A couple of months ago, Orion launched their Compact Classics range of great novels which have been stripped of all the boring bits to make them more accessible to the busy commuting, multi-tasking modern reader. You can now read Moby Dick without the endless digressions about the whaling industry, or Les Miserables without the tedious preambles. The result: more people reading the classics. Possibly.
Personally I love Moby Dick and even the lengthy dissertations on sailing and whaling have a mesmerising poetry about them. As for Victor Hugo, he does go on a bit, but I wouldn't have missed a single word. However I didn't get hot under the collar about the Compact Classics until I saw an abridged edition of Vanity Fair.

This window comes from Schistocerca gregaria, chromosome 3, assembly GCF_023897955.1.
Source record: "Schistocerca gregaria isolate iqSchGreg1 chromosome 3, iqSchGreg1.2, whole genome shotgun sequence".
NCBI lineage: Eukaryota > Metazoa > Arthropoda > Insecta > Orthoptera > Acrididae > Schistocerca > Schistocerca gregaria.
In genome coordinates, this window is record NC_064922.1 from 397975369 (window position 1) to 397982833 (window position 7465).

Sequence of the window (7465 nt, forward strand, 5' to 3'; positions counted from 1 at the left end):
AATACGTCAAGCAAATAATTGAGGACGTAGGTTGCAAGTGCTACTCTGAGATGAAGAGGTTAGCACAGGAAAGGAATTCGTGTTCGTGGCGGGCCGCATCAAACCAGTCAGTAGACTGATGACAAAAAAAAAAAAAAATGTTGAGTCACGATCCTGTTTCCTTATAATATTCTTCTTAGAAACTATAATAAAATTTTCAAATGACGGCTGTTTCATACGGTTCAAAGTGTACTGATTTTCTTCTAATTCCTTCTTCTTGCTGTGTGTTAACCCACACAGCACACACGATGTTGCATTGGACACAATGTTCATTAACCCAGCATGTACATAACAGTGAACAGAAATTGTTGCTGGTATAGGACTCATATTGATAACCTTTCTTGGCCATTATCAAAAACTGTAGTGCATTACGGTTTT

There are no boring bits in Vanity Fair. It is one of the funniest, wittiest and most enjoyable books in the English language and to remove any text from the original would be like pouring half of a bottle of champagne down the sink. It is bad enough that many editions do not include Thackeray's original illustrations.
The drawings are not a superfluous addition to the text but are an integral part of the novel, often augmenting the narrative. For example when we read that a so-and-so was hard at work, it is essential that this line is accompanied by an illustration showing a man lounging in a chair with his feet up on the table.
Compact Classics are the fast forward button of literature. I don't think that they are the answer to getting more people reading classics. Surely the trick lies in persuading people that once they read the first few chapters, they will become so engrossed in the plot that they'll stop being aware of the florid prose style.
So far we haven't sold any of our Compact Classics and with any luck, they'll die a death. In the meantime I shall be displaying the full version of the wonderful Vanity Fair at the front of the shop.